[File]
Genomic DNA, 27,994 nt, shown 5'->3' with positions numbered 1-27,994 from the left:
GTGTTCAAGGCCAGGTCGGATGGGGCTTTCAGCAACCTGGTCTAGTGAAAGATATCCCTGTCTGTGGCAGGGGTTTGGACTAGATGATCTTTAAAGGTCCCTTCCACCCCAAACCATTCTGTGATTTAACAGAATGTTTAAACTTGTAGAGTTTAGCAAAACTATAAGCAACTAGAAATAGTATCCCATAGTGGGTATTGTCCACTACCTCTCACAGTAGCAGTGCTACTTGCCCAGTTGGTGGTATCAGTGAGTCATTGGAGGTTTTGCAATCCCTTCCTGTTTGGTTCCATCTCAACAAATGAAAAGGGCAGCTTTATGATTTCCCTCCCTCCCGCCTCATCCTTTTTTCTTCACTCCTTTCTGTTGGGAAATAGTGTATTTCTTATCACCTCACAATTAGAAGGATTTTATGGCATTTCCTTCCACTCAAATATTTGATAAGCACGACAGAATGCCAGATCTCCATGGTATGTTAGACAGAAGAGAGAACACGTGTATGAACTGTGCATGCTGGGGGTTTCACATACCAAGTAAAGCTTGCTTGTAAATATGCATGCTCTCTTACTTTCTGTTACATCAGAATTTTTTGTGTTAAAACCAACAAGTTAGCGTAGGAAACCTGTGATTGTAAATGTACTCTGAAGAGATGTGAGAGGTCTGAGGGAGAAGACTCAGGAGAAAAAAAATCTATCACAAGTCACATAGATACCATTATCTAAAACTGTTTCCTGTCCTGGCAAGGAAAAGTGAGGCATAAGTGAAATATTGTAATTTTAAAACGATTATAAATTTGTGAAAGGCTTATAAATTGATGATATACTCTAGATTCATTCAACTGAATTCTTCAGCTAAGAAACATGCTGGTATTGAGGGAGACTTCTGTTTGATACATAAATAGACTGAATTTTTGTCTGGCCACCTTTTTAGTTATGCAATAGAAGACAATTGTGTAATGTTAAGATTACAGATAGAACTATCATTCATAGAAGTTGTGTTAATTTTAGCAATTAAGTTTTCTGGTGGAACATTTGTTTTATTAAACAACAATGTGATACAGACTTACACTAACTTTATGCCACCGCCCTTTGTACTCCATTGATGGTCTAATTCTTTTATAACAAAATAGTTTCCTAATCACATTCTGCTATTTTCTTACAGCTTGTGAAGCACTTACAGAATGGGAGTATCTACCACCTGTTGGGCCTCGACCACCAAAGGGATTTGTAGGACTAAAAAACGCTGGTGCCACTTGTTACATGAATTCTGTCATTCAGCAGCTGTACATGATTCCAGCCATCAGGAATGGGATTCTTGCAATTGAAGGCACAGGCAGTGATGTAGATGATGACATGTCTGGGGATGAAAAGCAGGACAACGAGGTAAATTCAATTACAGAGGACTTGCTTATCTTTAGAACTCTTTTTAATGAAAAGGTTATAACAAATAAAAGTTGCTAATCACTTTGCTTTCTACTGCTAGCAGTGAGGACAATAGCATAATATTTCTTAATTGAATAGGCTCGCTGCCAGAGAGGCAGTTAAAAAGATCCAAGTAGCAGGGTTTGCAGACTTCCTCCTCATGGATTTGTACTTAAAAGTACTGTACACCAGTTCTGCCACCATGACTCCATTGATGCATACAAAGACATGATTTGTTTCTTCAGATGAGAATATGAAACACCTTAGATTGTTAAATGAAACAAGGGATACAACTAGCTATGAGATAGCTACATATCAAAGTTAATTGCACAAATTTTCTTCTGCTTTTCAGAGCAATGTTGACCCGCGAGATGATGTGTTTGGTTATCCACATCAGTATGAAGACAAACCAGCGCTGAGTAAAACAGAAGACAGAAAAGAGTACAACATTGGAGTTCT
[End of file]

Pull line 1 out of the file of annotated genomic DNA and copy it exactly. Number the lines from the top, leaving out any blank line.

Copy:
Genomic DNA, 27,994 nt, shown 5'->3' with positions numbered 1-27,994 from the left: